The Windows of St Mary-le-Bow
designed by John Hayward
The windows of St Mary-le-Bow are among the most striking features of the building as restored in 1964. They, together with the other furnishings, vestments etc, were designed by John Hayward (1929-2007) who worked in Faithcraft, a firm which sought to bring the principles of the Liturgical Movement to fruition. The windows are signed (1963) by Hayward in the bottom left of the south east (right) window.
Prior to 1941 the windows depicted scenes from the life of the Blessed Virgin Mary. Hayward’s new scheme for the east windows encompasses a wall throughout; perhaps the wall of the heavenly city of the Book of Revelation or, of the City of London – or both! Above the three large windows can be seen – in some abstraction – the sun and the moon and, in the centre, the all seeing eye of God, the Eye of Providence, at the apex. Hayward considered this eye to represent God the Father.
Christ in Majesty
The arrangement of the sanctuary before 1941 was a cut down version of an elaborate scheme for a reredos which dated from 1706, combined with an oil painting. This originally included seven gilded candlesticks at an attic level (suggesting the seven golden lampstands representing the seven churches in the Book of Revelation ; Hayward clearly alludes to this in the principal east window of Christ in Majesty in which seven stars are seen to emanate from the right hand of Christ (Revelation 1:20 – ‘the seven stars are the angels of the seven churches’). Hayward adds to this the seven flames around the person of Christ, representing the seven gifts of the Holy Spirit; wisdom, understanding, counsel, inward strength, knowledge, true godliness and delight in the fear of the Lord (gifts promised to candidates in the Sacrament of Confirmation). The main figure is of Jesus the Christ, vested as a priest and seated – he is God the Son, and above him hovers the heavenly dove, the symbol of God the Holy Spirit.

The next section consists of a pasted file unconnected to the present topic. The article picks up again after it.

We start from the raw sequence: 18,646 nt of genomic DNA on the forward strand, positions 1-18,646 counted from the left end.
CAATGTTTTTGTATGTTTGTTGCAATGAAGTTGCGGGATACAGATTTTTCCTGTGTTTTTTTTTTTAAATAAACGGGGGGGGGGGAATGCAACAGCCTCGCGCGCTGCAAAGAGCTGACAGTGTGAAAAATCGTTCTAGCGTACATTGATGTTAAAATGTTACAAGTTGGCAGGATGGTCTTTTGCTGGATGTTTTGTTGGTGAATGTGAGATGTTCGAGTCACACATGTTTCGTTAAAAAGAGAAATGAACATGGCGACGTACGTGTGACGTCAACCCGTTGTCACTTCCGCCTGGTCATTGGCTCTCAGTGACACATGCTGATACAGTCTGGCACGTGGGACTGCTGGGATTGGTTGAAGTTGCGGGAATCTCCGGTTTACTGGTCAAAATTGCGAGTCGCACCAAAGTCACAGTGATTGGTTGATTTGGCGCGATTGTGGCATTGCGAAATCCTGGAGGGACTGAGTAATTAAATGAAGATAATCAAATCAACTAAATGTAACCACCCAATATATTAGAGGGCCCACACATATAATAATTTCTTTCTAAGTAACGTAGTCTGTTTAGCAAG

The Blessed Virgin Mary
To the north (left) of the sanctuary is depicted the Patron of the parish, the Blessed Virgin Mary, holding (and thus symbolising her care for us) the church built by Wren. She is clothed in blue (the traditional colour for Our Lady) and her feet appear to be resting on the arches of the crypt. Surrounding Our Lady’s image are seventeen Wren churches which survived the Second World War, each held by the patron saint of the parish.
The south (right) window depicts the Patron of the diocese of London, St Paul the Apostle holding the sword with which he was martyred (he was beheaded in Rome in 67AD) and the book of his Letters which are to be found in the New Testament. He is turn is surrounded by 11 churches, together with the Cathedral, which survived the Second World War.
The windows to the West are largely secular in tone and iconography – but not wholly so, for they assert that the City of London is an intermingling of things sacred and secular.
The left window is dominated by the Great Seal of the Lord Mayor of the City, in red with its figures of St Paul and Thomas à Beckett (born in a house on the other side of Cheapside and martyred at Canterbury in 1170). Below the seal is the Mansion House, the residence of the Lord Mayor. The lower half of the window shows the coats of arms of six of the Great Twelve of the Livery Companies of the City: top (from left to right), the Skinners, the Vintners, the Merchant Taylors; bottom, the Haberdashers, the Ironmongers, the Clothmakers. The circular lunette above shows the Lord Mayor’s regalia; the chain of office, the seal, the fur hat of the sword bearer, the purse and, crossed behind – the great mace and the pearl sword.
The right hand window shows the Common Seal in which the figure of St Paul is shown within the City walls, with the sword of his martyrdom in his right hand and the standard of England in his left. Below the seal is the Guildhall, the seat of government in the City of London and the further six coats of arms of the Great Twelve Livery Companies of the City; top (from left to right), the Mercers, the Grocers, the Drapers; bottom, the Goldsmiths, the Fishmongers, the Salters. The lunette above shows the arms of the City of London.
John Hayward considered stained glass to be for the glory of God and an aid to devotion. He signs his composition with the verse of George Herbert (1593-1633):
A man that looks on glass
On it may stay his eye;
Or if he pleaseth, through it pass,
And then the heav’n espy.